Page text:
A Department of Justice memo instructs local police, under a program named "communities against terrorism," to consider anyone who harbors "conspiracy theories" about 9/11 to be a potential terrorist.
The memo thus adds 9/11-official-story skeptics to a growing list of targets described by federal law enforcement to be security threats, such as those who express "libertarian philosophies," "Second Amendment-oriented views," interest in "self-sufficiency," "fears of Big Brother or big government," and "Declarations of Constitutional rights and civil liberties."
A newly released national poll shows that 48 percent of Americans either have some doubts about the official account of 9/11, or do not believe it at all.
The FBI memo entitled "Potential Indicators of Terrorist Activities Related to Sleepers" says that people who should be 'considered suspicious' of possible involvement in "terrorist activity" include those who hold the "attitude" described as " Conspiracy theories about Westerners." The memo continues: "e.g. (sic) the CIA arranged for 9/11 to legitimize the invasion of foreign lands."
Section of FBI circular to local police, "Potential Indicators of Terrorist Activities Related to Sleepers."
"Sleepers" refers to "sleeper cells," in FBI jargon, which are terrorists awaiting orders to be activated into terrorist activity.
In 1998 it was declassified by the Pentagon that the Joint Chiefs of Staff had approved a plan, in 1962, to attack and kill US citizens to "provide justifications for US military intervention in Cuba." The plan was code-named Operation Northwoods, the face page of the declassified document is below.
Face page, Operation Northwoods memo.
The plan was signed by the Chairman of the Joint Chiefs, General Lyman Lemnitzer. It was rejected by President John F. Kennedy, who demoted Lemnitzer.
According to the polling firm YouGov, 38% of Americans have some doubts about the official account of 9/11, 10% do not believe it at all, and 12% are unsure about it.
The FBI memo, issued by the Department of Justice Assistance, an arm of the US Department of Justice, is posted at, among other departments, the Columbus, Ohio, police department website. The citizen's watchdog PublicIntelligence.net has also posted a copy. The FBI document also includes as reason for suspicion of involvement in terrorist activities:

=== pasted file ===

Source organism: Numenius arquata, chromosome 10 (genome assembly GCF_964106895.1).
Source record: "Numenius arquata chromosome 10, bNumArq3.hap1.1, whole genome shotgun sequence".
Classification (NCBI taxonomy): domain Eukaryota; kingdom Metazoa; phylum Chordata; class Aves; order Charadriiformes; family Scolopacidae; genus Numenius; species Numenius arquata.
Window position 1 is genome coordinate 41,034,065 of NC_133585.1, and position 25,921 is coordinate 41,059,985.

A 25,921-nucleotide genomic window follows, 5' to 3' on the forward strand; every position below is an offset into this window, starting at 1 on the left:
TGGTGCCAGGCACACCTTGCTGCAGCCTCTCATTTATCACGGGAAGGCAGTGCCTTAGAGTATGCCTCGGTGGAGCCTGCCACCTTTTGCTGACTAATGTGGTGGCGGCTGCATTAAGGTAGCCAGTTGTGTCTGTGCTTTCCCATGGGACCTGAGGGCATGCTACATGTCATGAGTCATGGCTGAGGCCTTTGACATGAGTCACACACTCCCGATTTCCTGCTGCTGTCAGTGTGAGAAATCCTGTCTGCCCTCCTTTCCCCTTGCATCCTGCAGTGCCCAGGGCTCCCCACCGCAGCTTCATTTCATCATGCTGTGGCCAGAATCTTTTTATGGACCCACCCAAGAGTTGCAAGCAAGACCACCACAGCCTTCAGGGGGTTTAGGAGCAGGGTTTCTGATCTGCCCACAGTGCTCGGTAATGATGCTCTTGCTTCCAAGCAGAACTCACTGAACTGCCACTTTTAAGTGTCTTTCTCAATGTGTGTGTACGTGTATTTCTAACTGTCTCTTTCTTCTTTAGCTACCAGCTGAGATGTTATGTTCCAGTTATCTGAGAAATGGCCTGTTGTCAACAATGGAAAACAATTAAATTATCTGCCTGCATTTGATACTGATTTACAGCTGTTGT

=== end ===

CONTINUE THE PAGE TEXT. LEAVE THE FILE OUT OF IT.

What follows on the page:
"Excusing violence against Americans on the grounds that American actions provoked the problem."
The latter is an apparent reference to thinking such as the "blowback" doctrine, which criticizes US foreign policy and links alleged errors in that policy, such as the invasion of iraq, to terrorist activity.
US Army Major General Albert Stubblebine
The document cites "fury" at the "global policies of the U.S."
Among well-known doubters of the official 9/11 account are many military officers, law enforcement personnel, firefighters, and pilots, all working through affinity groups. One is US Army Major General Albert Stubblebine, who has said of the three buildings which fell on 9/11:
"They didn't fall down because airplanes hit them. They fell down because of explosives went off inside. Demolition."
Most recently, former Fox News anchorman Ben Swann has questioned the official 9/11 story.
This September 11th a group of citizens, architects, and engineers, led by families of 9/11 victims, unveiled an international ad campaign questioning the official version of 9/11. The campaign is sponsoring signs and billboards around the world which ask the question: "Did you know a third tower fell on 9/11?"
Rethink911.org billboard in Dallas.
The 9/11 issue has been actively pursued on the Internet, and largely excluded by the major media. However, news organizations such as Time have covered the architects and engineers billboard campaign, sponsored by a group called 2,000 Architects and Engineers for 9/11 Truth.
Bloggers and other citizens have long argued that the science employed by the official story is impossible, and that the three towers must have been destroyed by some other means. As the FBI memo states, some argue that 9/11 was planned by a covert, relatively small but well-placed coup faction within the US government "to legitimize the invasion of foreign lands," notably Iraq and the Middle East. In 2005 General Wesley Clark, former presidential candidate, said that he was given a copy of a memo by a ranking member of the Bush administration that revealed that war hawks in the Pentagon planned on attacking "seven countries in five years," with Iraq only the beginning.
Other federal law enforcement agencies have been criticized for sweeping characterizations of potential terrorists, which demonize Constitutionally protected activity. In 2011, 18-year law enforcement veteran James Wesley Rawles warned that the Department of Homeland Security was being trained to consider as potential terrorists, among other people, those who had expressed "libertarian philosophies, "Second Amendment-oriented views," "Self-sufficiency (stockpiling food, ammo, hand tools, medical supplies,) "Fear of economic collapse," "fears of Big Brother or big government," and "Declarations of Constitutional rights and civil liberties." Since Hurricane Katrina, food stockpiling consultants and merchants have reported greater-than-ever activity and interest in storing long-term supplies of non-perishable food and water supplies.
in 2009, an uproar was created when the Department of Homeland Security issued a report describing returning Iraq veterans as potential terrorists. Public outcry prompted Speaker of the House john Boehner to denounce the characterization as "offensive." In 2012, NetworkWorld.com reported on an entire set of "Communities Against Terrorism" circulars coming out of the Bureau for justice Assistance.